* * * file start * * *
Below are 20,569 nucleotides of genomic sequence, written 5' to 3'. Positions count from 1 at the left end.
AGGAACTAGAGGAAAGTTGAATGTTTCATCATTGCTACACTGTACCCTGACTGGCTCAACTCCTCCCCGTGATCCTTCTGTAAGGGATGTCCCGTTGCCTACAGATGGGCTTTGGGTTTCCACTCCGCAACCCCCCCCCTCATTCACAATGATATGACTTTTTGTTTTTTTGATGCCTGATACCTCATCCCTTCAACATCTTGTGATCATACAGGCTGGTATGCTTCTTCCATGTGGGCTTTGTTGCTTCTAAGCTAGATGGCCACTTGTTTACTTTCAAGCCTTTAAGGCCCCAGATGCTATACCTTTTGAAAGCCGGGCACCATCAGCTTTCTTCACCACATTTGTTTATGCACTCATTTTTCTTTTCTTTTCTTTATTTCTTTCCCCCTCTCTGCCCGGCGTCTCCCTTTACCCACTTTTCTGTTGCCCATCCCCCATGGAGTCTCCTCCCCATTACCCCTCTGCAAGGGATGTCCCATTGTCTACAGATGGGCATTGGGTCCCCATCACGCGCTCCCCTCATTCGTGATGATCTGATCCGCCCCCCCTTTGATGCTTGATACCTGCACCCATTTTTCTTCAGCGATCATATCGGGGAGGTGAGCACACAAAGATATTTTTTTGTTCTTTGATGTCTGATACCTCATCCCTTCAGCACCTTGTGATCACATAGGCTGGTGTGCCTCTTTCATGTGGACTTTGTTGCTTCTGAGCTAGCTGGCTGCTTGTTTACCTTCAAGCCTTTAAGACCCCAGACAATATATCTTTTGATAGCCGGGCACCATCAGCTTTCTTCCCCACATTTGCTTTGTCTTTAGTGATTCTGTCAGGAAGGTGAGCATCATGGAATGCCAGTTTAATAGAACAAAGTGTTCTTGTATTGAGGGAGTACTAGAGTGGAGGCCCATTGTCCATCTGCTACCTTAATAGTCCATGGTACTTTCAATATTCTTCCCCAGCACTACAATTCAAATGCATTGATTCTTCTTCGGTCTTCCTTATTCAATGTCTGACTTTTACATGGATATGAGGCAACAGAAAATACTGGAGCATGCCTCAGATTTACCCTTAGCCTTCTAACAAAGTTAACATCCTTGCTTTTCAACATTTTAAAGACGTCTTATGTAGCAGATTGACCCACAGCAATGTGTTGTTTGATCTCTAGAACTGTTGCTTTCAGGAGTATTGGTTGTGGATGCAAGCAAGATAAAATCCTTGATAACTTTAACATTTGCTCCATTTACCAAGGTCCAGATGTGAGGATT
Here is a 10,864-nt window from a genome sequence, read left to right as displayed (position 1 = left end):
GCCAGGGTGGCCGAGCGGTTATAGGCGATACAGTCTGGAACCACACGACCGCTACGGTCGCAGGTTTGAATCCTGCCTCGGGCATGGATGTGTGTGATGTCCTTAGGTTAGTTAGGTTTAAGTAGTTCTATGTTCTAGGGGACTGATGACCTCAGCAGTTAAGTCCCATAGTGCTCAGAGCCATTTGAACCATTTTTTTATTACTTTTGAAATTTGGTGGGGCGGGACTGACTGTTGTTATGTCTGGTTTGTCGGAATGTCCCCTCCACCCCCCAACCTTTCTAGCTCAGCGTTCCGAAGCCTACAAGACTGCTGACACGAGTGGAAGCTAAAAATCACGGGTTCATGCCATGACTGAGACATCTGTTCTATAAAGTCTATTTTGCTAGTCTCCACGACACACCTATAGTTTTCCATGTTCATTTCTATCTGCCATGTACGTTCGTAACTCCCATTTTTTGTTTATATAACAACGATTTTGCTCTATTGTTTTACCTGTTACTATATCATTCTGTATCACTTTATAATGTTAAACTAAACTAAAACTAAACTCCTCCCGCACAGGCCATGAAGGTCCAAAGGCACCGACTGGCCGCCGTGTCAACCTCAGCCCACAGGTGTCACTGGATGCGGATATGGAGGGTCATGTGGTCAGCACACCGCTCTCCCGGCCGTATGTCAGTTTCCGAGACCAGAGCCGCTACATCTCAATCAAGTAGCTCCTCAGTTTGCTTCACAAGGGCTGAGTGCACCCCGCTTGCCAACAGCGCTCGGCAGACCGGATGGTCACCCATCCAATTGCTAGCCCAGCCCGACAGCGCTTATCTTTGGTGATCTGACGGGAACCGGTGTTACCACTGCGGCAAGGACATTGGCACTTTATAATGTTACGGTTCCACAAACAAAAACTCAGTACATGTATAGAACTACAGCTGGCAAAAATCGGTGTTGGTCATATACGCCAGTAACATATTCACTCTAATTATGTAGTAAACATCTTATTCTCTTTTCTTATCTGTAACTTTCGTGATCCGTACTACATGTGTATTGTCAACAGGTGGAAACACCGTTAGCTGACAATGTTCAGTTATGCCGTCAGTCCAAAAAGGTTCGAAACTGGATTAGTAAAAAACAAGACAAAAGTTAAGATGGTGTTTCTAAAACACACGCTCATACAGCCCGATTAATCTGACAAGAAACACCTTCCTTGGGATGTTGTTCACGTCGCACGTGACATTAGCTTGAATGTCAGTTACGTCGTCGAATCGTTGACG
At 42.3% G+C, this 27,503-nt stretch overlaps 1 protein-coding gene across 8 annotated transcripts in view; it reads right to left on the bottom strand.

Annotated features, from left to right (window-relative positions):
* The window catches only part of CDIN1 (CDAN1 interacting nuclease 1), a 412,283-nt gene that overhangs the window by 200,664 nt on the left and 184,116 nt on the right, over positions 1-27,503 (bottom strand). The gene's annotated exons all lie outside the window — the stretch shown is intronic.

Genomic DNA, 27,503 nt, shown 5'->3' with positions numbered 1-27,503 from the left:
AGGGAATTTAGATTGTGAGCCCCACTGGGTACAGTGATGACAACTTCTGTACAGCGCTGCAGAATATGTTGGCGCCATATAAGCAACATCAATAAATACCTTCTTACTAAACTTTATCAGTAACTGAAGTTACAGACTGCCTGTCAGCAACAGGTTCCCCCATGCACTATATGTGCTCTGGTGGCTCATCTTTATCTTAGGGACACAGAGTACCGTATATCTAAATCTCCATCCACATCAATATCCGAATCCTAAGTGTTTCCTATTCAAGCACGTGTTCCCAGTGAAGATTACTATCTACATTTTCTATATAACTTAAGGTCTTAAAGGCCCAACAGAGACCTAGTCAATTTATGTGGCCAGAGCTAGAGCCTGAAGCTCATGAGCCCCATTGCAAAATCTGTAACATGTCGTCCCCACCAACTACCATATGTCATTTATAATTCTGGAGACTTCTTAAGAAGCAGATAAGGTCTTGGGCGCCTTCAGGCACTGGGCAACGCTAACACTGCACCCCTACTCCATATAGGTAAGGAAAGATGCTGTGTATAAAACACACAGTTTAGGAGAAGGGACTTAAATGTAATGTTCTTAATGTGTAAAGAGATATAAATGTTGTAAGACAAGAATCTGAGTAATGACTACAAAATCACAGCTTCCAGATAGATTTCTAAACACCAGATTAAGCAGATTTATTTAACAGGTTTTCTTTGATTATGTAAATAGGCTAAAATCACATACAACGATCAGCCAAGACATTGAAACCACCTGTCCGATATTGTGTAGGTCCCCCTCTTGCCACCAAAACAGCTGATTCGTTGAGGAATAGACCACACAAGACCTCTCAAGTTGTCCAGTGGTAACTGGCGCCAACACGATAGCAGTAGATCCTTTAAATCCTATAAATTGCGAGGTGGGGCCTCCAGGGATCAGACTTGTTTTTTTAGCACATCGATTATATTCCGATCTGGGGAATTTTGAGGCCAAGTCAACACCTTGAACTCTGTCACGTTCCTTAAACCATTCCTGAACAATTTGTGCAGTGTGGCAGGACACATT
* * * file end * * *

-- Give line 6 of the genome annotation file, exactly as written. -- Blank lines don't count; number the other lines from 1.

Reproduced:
Annotated features, from left to right (window-relative positions):